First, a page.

Time for cricket — and a wider focus on India

The cricket world cup starts this weekend: ducks, bouncers, googlies, silly mid-ons, slips, Australian sledging — and match-fixing?

There’s money to be made. Stacks.

Underneath the razz there is still a faint echo of “willow on leather” — endeavour, not business. But only a faint echo: as Roman emperors knew, Lions v Christians (Australia v New Zealand) keeps the plebs dosed.

The guys on the pitch are stars, big as Hollywood and Bollywood.

For India, champion in 2011, this cup is a trial of national pride. After bombing in Australia, can it make the semi-final? One leading journalist I talked to in Delhi last week predicted a New Zealand win. Other interviewees had us in the top four.

India’s cricket predicament mirrors a bigger question: will India also make the top four in geopolitics and geo-economics?

It is not a question micro-Wellington asks much. So perhaps this column should end now.

Except that India is important. Cricket is a stronger when India is on form. The same goes for global affairs. Is India coming off the bench? If so, is that relevant to New Zealand?

Ministers here see India as business. Export education and tourism have grown fast recently. Indian information technology (IT) firms are active here.

Cricket and business will mix at a mid-March “summit” when around 60 Indian corporate heavies — India has some of the world’s heaviest — will be down to keep an eye on the pitch.

Some of the world’s other corporate heavies are renewing their interest. Unilever’s global boss Paul Polson said last week after meeting Prime Minister Narendra Modi that he had “seen the mood swing enormously in India in terms of a positive perception”.

Modi got the Gujarat state economy moving when chief minister there. Since becoming Prime Minister eight months ago — with, for the first time in three decades a majority in the lower house — he has been saying business-friendly things.

He is pushing: massive infrastructure investment using Japanese and Chinese finance and construction capacity; tax reform, with a GST, and lower regulatory barriers to development projects plus a skills drive (called “Make in India”); tighter control of subsidies to the poor (and not-so-poor); and a “clean India”: electricity, water and toilets to the half who don’t have such essentials.

The hope is that this will restart business investment by global companies and by local companies which gave up on the previous government and invested offshore. This hope is widely shared. Business confidence has soared.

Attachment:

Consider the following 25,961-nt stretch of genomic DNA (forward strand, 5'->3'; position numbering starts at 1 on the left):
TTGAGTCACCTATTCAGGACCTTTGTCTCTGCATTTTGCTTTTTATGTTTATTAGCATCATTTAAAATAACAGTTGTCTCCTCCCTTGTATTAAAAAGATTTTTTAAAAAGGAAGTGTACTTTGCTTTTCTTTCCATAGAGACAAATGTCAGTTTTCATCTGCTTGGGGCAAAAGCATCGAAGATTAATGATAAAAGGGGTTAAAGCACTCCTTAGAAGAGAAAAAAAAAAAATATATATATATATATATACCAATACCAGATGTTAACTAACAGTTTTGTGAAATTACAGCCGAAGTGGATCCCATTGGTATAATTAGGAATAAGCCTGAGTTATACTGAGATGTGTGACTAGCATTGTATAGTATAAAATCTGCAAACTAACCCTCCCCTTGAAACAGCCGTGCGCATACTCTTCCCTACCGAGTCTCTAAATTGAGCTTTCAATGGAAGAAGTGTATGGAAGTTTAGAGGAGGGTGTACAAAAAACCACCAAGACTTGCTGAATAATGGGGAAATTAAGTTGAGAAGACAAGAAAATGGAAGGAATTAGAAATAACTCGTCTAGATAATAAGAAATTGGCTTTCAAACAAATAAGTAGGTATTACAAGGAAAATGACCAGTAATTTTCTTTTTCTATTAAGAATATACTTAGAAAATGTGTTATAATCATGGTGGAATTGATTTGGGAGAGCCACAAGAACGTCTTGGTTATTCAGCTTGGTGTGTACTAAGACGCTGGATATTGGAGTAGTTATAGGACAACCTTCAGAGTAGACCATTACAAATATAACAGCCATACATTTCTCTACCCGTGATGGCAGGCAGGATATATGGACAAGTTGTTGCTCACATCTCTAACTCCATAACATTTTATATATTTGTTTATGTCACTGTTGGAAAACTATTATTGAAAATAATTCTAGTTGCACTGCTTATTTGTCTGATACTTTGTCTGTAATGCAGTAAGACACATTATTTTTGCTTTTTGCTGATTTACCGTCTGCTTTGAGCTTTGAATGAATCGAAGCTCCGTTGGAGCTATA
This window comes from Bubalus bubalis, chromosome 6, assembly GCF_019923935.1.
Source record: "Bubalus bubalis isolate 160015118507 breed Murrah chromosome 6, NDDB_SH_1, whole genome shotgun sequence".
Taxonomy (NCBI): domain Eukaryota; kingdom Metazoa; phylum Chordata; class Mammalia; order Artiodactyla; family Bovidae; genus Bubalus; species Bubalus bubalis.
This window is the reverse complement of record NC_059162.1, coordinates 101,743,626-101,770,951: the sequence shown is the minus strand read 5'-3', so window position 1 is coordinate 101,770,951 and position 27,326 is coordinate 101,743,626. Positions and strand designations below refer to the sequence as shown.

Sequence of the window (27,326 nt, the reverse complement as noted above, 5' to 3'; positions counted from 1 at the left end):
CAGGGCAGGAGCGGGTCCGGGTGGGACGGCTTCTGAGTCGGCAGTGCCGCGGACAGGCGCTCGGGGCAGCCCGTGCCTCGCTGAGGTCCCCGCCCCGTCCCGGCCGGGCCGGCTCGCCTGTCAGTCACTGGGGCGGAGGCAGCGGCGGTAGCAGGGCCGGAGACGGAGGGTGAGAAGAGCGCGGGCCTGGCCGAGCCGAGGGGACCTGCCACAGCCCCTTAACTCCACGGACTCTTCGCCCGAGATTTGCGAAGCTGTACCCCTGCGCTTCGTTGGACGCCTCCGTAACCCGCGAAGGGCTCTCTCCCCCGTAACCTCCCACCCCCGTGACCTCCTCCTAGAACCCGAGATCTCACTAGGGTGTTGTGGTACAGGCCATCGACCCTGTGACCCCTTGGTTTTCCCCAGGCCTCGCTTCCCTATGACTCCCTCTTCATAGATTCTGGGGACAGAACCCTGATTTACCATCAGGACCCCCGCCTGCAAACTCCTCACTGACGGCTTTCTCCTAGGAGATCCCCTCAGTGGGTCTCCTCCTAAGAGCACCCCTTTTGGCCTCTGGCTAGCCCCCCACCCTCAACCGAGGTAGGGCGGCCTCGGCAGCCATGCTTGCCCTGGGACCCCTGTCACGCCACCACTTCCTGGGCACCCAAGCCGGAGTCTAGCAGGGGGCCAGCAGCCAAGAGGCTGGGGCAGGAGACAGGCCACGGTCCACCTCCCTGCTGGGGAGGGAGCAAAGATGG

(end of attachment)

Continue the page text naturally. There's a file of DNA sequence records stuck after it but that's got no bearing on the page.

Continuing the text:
But business also has doubts.

One is the fundamentalist influence in Modi’s Bharatiya Janata Party (BJP) which Modi has tolerated. If communal tensions rise, that would be bad for business.

Also India can’t simply replicate China’s trajectory, picking up low-wage manufacturing as China enriches. Fewer workers are needed to make things. India’s poorly managed education system is not generating the soft or hard skills a massive economic upgrade requires.

Optimists look to IT and other services. Pessimists say India is not in the top IT grade now and can’t retain top talent.

So, whereas normally economists would expect the huge youth bulge to yield India a “demographic dividend”, some fear it could be a demographic “bomb” of unemployment.

Near-disastrous air and water pollution adds another constraint.

And can Modi turn development-friendly words into action? Many of the levers are at state level. At the national level an opposition majority in the upper house is blocking reform. By winning state elections the BJP has been expanding its upper house numbers. But a majority is years off and in Delhi territorial elections on Saturday it looked headed for defeat at the time of writing.

Still, Modi is almost sure to get two five-year terms. There is time.

China’s Xi Jinping also has 10 years in the job. The two recognise the need to do business but are mutually wary. Xi went to Delhi in September. Modi goes to Beijing in May.

The United States sees India as a potential balancer, in its own right and in a “quadrilateral” with Japan and Australia. In late January in Delhi Barack Obama extracted from Modi stronger words on the South China sea, where China has bullyingly asserted territorial claims.

But, analysts spoken to last week say, India is not about to join a bloc. Modi’s India focuses on India’s interests, not global balance. In multilateral trade and climate change negotiations that focus has annoyed and frustrated other countries.

The problem: India is too big to leave on the bench. An economically successful, peaceable India could be a powerful force for global good. A failing, wayward or self-obsessed India could be a source of global insecurity.

So New Zealand ministers’ business focus misses a bigger point. A small, open country needs a rules-based international order. As with China, that includes getting to understand India’s history, culture and global positioning. Cricket is just a tiny sliver of that.